Playboy made news earlier this week with the announcement that it plans to no longer feature fully nude women in its print magazine. 

From a distance, it seems like a radical rebranding. "I read Playboy for the articles," has been an uncreative quip for nearly five decades. 

Here's the thing: It wasn't really a quip. And it can be true again, if the company returns to one of the strengths of its heyday: interviews and writing and (non-nude) photos you won't find anywhere else. In fact, this could be the start of an incredibly smart comeback

The Real Assets.

One place to start would be the magazine's archives. There are countless old stories and photos in Playboy which--if promoted with proper timing via social media--would lure readers (and advertisers) in droves, even though they are decades old. That's how engaging the material was.

For instance, as Simon Dumenco points out in Ad Age, Jimmy Carter told Playboy in 1976 that "I've committed adultery in my heart many times." All these years later, Carter is still in the news--and trending on Twitter--any time he makes an announcement, whether it's an update about his battle with cancer, his reaction to the removal of Confederate battle flags, or his promotion of a new book. 

That's not all. In 1959, Ella Fitzgerald appeared on Playboy's television show, which was called Playboy's Penthouse. It was a variety show with interviews that ran for two years. This was the first TV show to air that showed blacks and whites socializing with one another, according to a recent Playboy timeline in Fast Company

Playboy's archives also include short stories by some of the most revered fiction writers of the 20th century: Saul Bellow, John Cheever, Nadine Gordimer, Vladimir Nabokov, Joyce Carol Oates, Kurt Vonnegut, John Updike. Those names don't move the needle on Twitter the way an ex-president does, but they are branding gold: They help position Playboy as a potential rival to the New Yorker as a home for creative writing. 

Likewise, Playboy can leverage its intersection with pop music through years. Promoted properly, the in-depth "Playboy Interview" with Bob Dylan would still turn heads, as would some of the as-yet-unpublished archives. Cooper Hefner, son of founder Hugh Hefner, hinted at this during an Ad Age conference in 2013. In reviewing his father's scrapbooks, Dumenco writes, Cooper saw photos of Mick Jagger, John Lennon, and Frank Sinatra at the Playboy Mansion. (There were also letters to his father from Martin Luther King Jr. and Ronald Reagan.) All of which could become the grist for a television series or documentary. 

The Playbook.

Perhaps more important than any of this is a simple truth from the world of business: Many companies have performed this sort of rebranding before. The most prominent comparison in recent history is Marvel Comics. Like Playboy, Marvel had value in its archives: Namely the rights to Spider-Man and Captain America. Despite this bounty of intellectual property, Marvel battled bankruptcy in 1996.

Yet its comeback was so successful that Disney ultimately acquired Marvel for $4 billion in 2009. How did it happen? Chris Zook, a partner at Bain & Company, believes the Marvel comeback was a matter of the company simply recognizing anew the power of its long-held properties. "The renewal of Marvel was based not on leaping to new hot markets, or dramatic new technologies, but the reapplication of the strongest assets in the company’s historic core," he writes in the Harvard Business Review.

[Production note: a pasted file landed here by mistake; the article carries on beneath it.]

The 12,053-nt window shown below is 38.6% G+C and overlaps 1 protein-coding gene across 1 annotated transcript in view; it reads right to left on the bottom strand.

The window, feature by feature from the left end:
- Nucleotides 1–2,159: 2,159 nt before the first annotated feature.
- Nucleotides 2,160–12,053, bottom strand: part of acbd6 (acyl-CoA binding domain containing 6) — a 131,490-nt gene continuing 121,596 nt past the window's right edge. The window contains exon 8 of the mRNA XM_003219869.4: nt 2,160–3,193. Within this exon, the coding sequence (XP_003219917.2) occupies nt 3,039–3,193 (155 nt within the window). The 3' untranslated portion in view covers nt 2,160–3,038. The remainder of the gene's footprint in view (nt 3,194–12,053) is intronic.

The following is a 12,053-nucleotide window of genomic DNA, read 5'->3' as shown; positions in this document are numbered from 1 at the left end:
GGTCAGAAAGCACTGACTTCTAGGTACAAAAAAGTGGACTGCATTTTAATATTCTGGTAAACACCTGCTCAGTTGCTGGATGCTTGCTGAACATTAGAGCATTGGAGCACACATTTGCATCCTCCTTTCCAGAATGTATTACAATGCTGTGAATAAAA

In Marvel's case, those assets were its brand and its collection of roughly 5,000 characters--many of whom were immortal brands in their own right. Prior to its bankruptcy, Marvel was focused more on paper and ink than it was on films. The realization that its assets would be worth more in a new environment--movies--was central to the turnaround.

"We found that 90% of strategic comebacks were fueled, in part, by assets in the original core business ...that were adapted to a new environment and took on new value that had not been previously recognized," writes Zook. Other examples of once-latent assets that fueled a turnaround include IBM's service business and Apple's software interface differentiation.

The point is, a playbook exists for Playboy's comeback. Beyond that, there's evidence the company's new approach is already working. In August of last year, the Playboy website dropped nudity. Since then, Playboy executives tell the New York Times, "the average age of its reader dropped from 47 to just over 30, and its web traffic jumped to about 16 million from about four million unique users per month."

Moreover, it's not as if Playboy is going bankrupt. The magazine is profitable as a whole, even though the U.S. edition loses about $3 million a year. CEO Scott Flanders views this as a marketing expense. "It is our Fifth Avenue storefront," he told the New York Times. And here's the most telling nugget from the Times' story:

The company now makes most of its money from licensing its ubiquitous brand and logo across the world--40 percent of that business is in China even though the magazine is not available there--for bath products, fragrances, clothing, liquor and jewelry among other merchandise. Nudity in the magazine risks complaints from shoppers, and diminished distribution.

In other words, the brand and logo have a value transcending the magazine around which they were initially built. Can you foresee a day when the Playboy bunny outdoes the polo pony and crocodile as an icon for men's clothing? Upon seeing it, older men might still quip--in jest or in honesty--that they once "read Playboy for the articles."

And fewer and fewer young men will know what they're referring to.